Also Known as: Clara Estelle Sipprell, Clarabelle E. Sipprell, Clara E. Sipprell
Tillsonburg, Ontario, Canada 1885
Bennington, Vermont 1975
- Buffalo, New York
- New York, New York
- Thetford, Vermont
- Manchester, Vermont
Throughout her seventy-year career Sipprell created photographs that typify Pictorialism: expressive rather than narrative or documentary , suggesting in her portraits the spiritual quality of the subject rather than a physical likeness.
Even before she began her studies at the Clarence White School in New York City, Sipprell learned about the medium in the Buffalo, New York, portrait photography studio of her older brother Frank Sipprell. At sixteen she ended her formal education in order to work at the studio full time to prepare herself for a career in photography. Sipprell's work reflects not only the early influence of her brother and his colleagues of the Buffalo Camera Club but also her appreciation of Gertrude Kasebier and other members of the New York Pictorialist community. She enjoyed a close relationship with her brother, and, later, his wife, Lucy, who is the subject of this portrait. Sipprell was fond of saying that she learned photography from Frank and aesthetics from Lucy.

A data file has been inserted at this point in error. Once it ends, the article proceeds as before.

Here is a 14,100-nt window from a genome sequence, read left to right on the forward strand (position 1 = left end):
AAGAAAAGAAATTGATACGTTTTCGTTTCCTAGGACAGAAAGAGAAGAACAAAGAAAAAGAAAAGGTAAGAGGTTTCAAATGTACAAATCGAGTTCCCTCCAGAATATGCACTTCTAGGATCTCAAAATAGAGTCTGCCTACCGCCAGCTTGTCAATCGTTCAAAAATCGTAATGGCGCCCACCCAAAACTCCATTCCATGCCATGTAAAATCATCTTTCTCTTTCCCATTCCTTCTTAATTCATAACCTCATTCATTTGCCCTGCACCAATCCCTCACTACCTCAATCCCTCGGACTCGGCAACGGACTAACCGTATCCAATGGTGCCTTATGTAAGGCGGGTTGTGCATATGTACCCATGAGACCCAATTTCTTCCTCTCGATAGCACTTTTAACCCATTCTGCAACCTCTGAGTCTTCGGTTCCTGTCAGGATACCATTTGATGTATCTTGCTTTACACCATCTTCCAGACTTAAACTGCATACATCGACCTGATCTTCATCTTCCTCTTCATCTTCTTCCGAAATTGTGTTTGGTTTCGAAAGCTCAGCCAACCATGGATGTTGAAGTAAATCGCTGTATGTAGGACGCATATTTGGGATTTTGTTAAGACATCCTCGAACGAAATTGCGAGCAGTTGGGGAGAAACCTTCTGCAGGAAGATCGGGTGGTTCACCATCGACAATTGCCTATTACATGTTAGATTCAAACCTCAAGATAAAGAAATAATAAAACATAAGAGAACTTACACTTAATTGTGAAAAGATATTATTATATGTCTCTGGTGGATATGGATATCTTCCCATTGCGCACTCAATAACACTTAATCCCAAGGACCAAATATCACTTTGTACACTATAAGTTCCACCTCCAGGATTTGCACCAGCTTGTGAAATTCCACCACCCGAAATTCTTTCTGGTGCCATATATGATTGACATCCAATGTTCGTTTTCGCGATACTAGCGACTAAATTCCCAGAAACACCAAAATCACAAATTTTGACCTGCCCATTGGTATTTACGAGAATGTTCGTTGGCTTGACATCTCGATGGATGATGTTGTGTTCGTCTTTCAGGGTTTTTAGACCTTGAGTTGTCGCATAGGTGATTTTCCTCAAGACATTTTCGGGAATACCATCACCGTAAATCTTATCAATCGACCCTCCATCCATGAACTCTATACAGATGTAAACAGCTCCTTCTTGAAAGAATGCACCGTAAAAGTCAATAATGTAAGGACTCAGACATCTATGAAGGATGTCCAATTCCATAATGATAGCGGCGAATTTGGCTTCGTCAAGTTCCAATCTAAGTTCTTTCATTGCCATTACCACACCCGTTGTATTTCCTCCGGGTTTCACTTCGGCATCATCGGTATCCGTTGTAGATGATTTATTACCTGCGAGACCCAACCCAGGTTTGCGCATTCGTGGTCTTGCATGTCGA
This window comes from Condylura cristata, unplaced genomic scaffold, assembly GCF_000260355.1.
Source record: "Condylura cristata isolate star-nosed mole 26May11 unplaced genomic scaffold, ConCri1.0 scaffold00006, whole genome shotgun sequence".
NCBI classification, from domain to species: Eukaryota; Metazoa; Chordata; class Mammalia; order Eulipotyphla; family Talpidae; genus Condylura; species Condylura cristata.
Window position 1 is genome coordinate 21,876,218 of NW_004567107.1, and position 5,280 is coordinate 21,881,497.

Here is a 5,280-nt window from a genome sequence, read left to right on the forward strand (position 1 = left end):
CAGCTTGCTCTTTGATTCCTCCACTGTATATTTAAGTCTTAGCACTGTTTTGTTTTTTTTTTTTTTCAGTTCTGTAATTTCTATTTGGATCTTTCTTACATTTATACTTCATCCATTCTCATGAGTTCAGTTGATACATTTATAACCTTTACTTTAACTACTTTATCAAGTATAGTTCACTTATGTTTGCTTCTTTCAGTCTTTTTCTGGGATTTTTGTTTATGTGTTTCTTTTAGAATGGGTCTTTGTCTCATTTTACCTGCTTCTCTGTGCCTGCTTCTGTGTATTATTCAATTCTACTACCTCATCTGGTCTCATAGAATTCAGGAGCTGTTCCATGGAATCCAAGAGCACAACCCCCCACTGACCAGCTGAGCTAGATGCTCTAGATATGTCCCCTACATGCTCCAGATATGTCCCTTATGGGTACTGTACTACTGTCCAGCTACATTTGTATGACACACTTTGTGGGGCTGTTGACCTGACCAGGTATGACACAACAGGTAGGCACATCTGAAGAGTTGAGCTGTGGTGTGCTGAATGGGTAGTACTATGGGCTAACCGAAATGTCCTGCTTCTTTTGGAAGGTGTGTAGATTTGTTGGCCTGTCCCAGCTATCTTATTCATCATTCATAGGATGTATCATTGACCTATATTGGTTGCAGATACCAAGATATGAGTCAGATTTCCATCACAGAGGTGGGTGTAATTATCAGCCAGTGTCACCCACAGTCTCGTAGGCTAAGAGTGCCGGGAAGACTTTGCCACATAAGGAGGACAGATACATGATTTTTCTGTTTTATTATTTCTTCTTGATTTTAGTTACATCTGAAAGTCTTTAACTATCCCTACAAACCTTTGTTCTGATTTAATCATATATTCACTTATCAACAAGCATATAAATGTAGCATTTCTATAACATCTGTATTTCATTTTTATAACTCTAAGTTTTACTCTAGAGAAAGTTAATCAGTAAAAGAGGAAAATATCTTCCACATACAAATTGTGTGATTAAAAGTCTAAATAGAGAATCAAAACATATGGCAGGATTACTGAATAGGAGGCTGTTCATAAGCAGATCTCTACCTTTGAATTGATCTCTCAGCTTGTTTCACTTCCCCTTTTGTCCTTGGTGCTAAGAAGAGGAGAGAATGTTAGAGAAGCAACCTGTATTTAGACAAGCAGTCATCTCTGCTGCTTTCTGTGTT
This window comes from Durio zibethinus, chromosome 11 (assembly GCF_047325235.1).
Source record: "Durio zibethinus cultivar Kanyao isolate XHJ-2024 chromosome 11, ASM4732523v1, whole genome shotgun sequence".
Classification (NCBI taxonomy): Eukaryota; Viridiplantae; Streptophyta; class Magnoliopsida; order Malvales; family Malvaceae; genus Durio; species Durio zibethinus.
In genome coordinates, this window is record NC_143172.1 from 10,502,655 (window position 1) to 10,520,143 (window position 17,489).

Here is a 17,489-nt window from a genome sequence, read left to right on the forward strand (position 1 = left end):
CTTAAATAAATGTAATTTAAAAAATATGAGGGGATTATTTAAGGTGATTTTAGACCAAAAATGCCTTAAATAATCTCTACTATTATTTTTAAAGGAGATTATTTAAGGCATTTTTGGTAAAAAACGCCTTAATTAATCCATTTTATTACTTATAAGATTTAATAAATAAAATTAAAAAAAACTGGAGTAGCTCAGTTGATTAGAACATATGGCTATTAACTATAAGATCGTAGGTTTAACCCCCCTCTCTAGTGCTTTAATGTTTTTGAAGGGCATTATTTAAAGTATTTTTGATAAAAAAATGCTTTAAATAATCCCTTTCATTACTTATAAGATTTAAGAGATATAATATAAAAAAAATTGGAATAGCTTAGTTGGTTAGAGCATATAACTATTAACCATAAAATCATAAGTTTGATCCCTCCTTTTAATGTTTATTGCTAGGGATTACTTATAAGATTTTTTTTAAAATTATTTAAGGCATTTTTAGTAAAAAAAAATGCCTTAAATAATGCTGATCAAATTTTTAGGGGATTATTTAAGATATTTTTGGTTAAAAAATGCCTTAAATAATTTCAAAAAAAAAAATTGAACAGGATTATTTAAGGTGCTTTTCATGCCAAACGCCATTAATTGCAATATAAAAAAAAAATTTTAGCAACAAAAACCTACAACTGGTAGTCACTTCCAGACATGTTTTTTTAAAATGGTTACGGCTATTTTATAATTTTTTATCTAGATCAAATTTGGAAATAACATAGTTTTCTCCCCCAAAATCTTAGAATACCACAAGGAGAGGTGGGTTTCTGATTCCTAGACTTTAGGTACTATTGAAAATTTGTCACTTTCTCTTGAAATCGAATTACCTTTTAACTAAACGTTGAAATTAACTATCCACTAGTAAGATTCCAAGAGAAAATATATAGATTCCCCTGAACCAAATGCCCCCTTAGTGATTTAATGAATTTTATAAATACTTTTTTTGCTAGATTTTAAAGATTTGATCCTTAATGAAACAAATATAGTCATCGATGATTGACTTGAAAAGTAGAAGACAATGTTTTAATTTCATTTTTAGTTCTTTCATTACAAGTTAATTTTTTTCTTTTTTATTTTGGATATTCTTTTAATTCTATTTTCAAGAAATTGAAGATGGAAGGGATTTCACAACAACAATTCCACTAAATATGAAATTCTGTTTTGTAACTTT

Merry A. Foresta American Photographs: The First Century (Washington, D.C.: National Museum of American Art with the Smithsonian Institution Press, 1996)